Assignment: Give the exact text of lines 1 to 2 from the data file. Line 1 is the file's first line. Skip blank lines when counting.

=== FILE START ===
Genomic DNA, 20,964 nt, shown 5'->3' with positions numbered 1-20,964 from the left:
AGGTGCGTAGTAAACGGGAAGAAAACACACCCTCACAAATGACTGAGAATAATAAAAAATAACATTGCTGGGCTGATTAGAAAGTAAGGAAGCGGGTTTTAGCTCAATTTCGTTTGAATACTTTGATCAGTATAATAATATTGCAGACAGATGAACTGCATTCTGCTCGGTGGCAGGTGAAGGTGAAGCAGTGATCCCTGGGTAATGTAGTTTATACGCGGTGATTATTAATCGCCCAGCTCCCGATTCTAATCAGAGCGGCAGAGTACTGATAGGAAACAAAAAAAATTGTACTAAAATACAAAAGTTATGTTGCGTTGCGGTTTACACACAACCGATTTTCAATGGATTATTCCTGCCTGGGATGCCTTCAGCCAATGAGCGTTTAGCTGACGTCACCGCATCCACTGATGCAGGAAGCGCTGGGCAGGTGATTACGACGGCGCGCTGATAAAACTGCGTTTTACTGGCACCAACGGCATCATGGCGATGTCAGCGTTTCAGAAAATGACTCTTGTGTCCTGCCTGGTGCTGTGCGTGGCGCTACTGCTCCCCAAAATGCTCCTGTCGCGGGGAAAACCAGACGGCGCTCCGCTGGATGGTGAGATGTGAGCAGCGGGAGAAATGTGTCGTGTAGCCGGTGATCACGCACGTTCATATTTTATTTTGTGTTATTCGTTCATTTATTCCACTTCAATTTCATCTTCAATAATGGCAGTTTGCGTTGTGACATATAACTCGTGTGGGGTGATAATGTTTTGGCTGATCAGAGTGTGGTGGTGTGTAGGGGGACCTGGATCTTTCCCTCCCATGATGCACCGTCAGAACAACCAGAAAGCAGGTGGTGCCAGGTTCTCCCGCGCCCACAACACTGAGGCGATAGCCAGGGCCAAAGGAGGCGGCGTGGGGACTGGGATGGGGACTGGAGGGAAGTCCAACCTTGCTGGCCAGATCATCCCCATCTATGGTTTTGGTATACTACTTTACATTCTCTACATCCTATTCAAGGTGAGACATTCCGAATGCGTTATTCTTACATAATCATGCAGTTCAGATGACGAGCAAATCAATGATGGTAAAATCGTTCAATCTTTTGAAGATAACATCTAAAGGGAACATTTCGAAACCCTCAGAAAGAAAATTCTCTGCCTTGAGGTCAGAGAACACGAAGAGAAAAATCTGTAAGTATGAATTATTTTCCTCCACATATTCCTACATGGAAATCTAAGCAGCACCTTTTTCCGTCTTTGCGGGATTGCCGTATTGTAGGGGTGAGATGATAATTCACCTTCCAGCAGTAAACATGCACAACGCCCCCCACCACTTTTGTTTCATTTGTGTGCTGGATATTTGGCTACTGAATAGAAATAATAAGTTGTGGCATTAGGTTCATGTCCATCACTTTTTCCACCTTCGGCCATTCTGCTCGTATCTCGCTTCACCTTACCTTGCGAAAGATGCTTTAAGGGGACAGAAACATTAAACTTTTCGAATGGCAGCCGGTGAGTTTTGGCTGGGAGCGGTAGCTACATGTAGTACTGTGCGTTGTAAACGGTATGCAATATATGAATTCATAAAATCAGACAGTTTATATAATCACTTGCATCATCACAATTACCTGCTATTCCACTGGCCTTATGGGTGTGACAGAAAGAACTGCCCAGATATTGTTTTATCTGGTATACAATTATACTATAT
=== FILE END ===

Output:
Genomic DNA, 20,964 nt, shown 5'->3' with positions numbered 1-20,964 from the left:
AGGTGCGTAGTAAACGGGAAGAAAACACACCCTCACAAATGACTGAGAATAATAAAAAATAACATTGCTGGGCTGATTAGAAAGTAAGGAAGCGGGTTTTAGCTCAATTTCGTTTGAATACTTTGATCAGTATAATAATATTGCAGACAGATGAACTGCATTCTGCTCGGTGGCAGGTGAAGGTGAAGCAGTGATCCCTGGGTAATGTAGTTTATACGCGGTGATTATTAATCGCCCAGCTCCCGATTCTAATCAGAGCGGCAGAGTACTGATAGGAAACAAAAAAAATTGTACTAAAATACAAAAGTTATGTTGCGTTGCGGTTTACACACAACCGATTTTCAATGGATTATTCCTGCCTGGGATGCCTTCAGCCAATGAGCGTTTAGCTGACGTCACCGCATCCACTGATGCAGGAAGCGCTGGGCAGGTGATTACGACGGCGCGCTGATAAAACTGCGTTTTACTGGCACCAACGGCATCATGGCGATGTCAGCGTTTCAGAAAATGACTCTTGTGTCCTGCCTGGTGCTGTGCGTGGCGCTACTGCTCCCCAAAATGCTCCTGTCGCGGGGAAAACCAGACGGCGCTCCGCTGGATGGTGAGATGTGAGCAGCGGGAGAAATGTGTCGTGTAGCCGGTGATCACGCACGTTCATATTTTATTTTGTGTTATTCGTTCATTTATTCCACTTCAATTTCATCTTCAATAATGGCAGTTTGCGTTGTGACATATAACTCGTGTGGGGTGATAATGTTTTGGCTGATCAGAGTGTGGTGGTGTGTAGGGGGACCTGGATCTTTCCCTCCCATGATGCACCGTCAGAACAACCAGAAAGCAGGTGGTGCCAGGTTCTCCCGCGCCCACAACACTGAGGCGATAGCCAGGGCCAAAGGAGGCGGCGTGGGGACTGGGATGGGGACTGGAGGGAAGTCCAACCTTGCTGGCCAGATCATCCCCATCTATGGTTTTGGTATACTACTTTACATTCTCTACATCCTATTCAAGGTGAGACATTCCGAATGCGTTATTCTTACATAATCATGCAGTTCAGATGACGAGCAAATCAATGATGGTAAAATCGTTCAATCTTTTGAAGATAACATCTAAAGGGAACATTTCGAAACCCTCAGAAAGAAAATTCTCTGCCTTGAGGTCAGAGAACACGAAGAGAAAAATCTGTAAGTATGAATTATTTTCCTCCACATATTCCTACATGGAAATCTAAGCAGCACCTTTTTCCGTCTTTGCGGGATTGCCGTATTGTAGGGGTGAGATGATAATTCACCTTCCAGCAGTAAACATGCACAACGCCCCCCACCACTTTTGTTTCATTTGTGTGCTGGATATTTGGCTACTGAATAGAAATAATAAGTTGTGGCATTAGGTTCATGTCCATCACTTTTTCCACCTTCGGCCATTCTGCTCGTATCTCGCTTCACCTTACCTTGCGAAAGATGCTTTAAGGGGACAGAAACATTAAACTTTTCGAATGGCAGCCGGTGAGTTTTGGCTGGGAGCGGTAGCTACATGTAGTACTGTGCGTTGTAAACGGTATGCAATATATGAATTCATAAAATCAGACAGTTTATATAATCACTTGCATCATCACAATTACCTGCTATTCCACTGGCCTTATGGGTGTGACAGAAAGAACTGCCCAGATATTGTTTTATCTGGTATACAATTATACTATAT